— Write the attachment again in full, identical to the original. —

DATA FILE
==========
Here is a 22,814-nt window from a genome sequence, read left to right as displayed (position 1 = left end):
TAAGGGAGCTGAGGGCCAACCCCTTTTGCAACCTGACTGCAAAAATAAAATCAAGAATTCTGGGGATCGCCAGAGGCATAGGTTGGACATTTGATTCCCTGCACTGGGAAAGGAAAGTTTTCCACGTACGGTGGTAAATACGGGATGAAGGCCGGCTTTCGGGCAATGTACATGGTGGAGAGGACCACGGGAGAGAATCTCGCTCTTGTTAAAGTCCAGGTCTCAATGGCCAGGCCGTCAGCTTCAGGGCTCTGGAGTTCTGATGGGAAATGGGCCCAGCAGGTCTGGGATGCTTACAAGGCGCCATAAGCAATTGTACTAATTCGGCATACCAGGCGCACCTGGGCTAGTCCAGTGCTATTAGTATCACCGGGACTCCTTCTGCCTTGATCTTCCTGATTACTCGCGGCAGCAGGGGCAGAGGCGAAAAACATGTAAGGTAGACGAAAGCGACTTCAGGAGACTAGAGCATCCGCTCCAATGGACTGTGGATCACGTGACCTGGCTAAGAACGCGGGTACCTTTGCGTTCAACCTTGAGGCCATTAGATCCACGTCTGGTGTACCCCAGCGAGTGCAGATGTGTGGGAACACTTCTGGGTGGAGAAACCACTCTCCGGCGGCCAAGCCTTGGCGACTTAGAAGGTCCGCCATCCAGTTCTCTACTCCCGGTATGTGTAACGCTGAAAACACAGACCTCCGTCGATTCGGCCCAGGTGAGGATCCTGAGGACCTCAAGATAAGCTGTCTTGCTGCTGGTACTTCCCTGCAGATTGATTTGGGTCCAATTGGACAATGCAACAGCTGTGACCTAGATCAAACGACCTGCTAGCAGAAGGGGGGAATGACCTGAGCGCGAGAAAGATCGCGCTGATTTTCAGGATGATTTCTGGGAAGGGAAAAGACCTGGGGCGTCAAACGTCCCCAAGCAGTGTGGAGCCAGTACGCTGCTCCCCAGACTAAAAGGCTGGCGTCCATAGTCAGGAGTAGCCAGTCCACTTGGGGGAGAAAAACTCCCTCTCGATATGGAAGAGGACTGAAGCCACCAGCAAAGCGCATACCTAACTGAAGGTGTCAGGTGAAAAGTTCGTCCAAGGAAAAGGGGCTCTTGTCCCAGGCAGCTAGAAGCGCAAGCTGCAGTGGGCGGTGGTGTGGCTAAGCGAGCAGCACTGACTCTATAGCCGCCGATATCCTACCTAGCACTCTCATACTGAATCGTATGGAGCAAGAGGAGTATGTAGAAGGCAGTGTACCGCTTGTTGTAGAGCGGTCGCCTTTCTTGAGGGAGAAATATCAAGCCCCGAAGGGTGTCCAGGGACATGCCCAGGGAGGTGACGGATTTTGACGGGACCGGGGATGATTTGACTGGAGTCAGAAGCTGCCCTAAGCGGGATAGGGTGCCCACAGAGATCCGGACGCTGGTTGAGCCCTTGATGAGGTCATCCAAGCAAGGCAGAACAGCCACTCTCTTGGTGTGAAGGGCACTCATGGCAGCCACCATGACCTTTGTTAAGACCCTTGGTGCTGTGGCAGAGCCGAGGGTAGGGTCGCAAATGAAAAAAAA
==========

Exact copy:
Here is a 22,814-nt window from a genome sequence, read left to right as displayed (position 1 = left end):
TAAGGGAGCTGAGGGCCAACCCCTTTTGCAACCTGACTGCAAAAATAAAATCAAGAATTCTGGGGATCGCCAGAGGCATAGGTTGGACATTTGATTCCCTGCACTGGGAAAGGAAAGTTTTCCACGTACGGTGGTAAATACGGGATGAAGGCCGGCTTTCGGGCAATGTACATGGTGGAGAGGACCACGGGAGAGAATCTCGCTCTTGTTAAAGTCCAGGTCTCAATGGCCAGGCCGTCAGCTTCAGGGCTCTGGAGTTCTGATGGGAAATGGGCCCAGCAGGTCTGGGATGCTTACAAGGCGCCATAAGCAATTGTACTAATTCGGCATACCAGGCGCACCTGGGCTAGTCCAGTGCTATTAGTATCACCGGGACTCCTTCTGCCTTGATCTTCCTGATTACTCGCGGCAGCAGGGGCAGAGGCGAAAAACATGTAAGGTAGACGAAAGCGACTTCAGGAGACTAGAGCATCCGCTCCAATGGACTGTGGATCACGTGACCTGGCTAAGAACGCGGGTACCTTTGCGTTCAACCTTGAGGCCATTAGATCCACGTCTGGTGTACCCCAGCGAGTGCAGATGTGTGGGAACACTTCTGGGTGGAGAAACCACTCTCCGGCGGCCAAGCCTTGGCGACTTAGAAGGTCCGCCATCCAGTTCTCTACTCCCGGTATGTGTAACGCTGAAAACACAGACCTCCGTCGATTCGGCCCAGGTGAGGATCCTGAGGACCTCAAGATAAGCTGTCTTGCTGCTGGTACTTCCCTGCAGATTGATTTGGGTCCAATTGGACAATGCAACAGCTGTGACCTAGATCAAACGACCTGCTAGCAGAAGGGGGGAATGACCTGAGCGCGAGAAAGATCGCGCTGATTTTCAGGATGATTTCTGGGAAGGGAAAAGACCTGGGGCGTCAAACGTCCCCAAGCAGTGTGGAGCCAGTACGCTGCTCCCCAGACTAAAAGGCTGGCGTCCATAGTCAGGAGTAGCCAGTCCACTTGGGGGAGAAAAACTCCCTCTCGATATGGAAGAGGACTGAAGCCACCAGCAAAGCGCATACCTAACTGAAGGTGTCAGGTGAAAAGTTCGTCCAAGGAAAAGGGGCTCTTGTCCCAGGCAGCTAGAAGCGCAAGCTGCAGTGGGCGGTGGTGTGGCTAAGCGAGCAGCACTGACTCTATAGCCGCCGATATCCTACCTAGCACTCTCATACTGAATCGTATGGAGCAAGAGGAGTATGTAGAAGGCAGTGTACCGCTTGTTGTAGAGCGGTCGCCTTTCTTGAGGGAGAAATATCAAGCCCCGAAGGGTGTCCAGGGACATGCCCAGGGAGGTGACGGATTTTGACGGGACCGGGGATGATTTGACTGGAGTCAGAAGCTGCCCTAAGCGGGATAGGGTGCCCACAGAGATCCGGACGCTGGTTGAGCCCTTGATGAGGTCATCCAAGCAAGGCAGAACAGCCACTCTCTTGGTGTGAAGGGCACTCATGGCAGCCACCATGACCTTTGTTAAGACCCTTGGTGCTGTGGCAGAGCCGAGGGTAGGGTCGCAAATGAAAAAAAA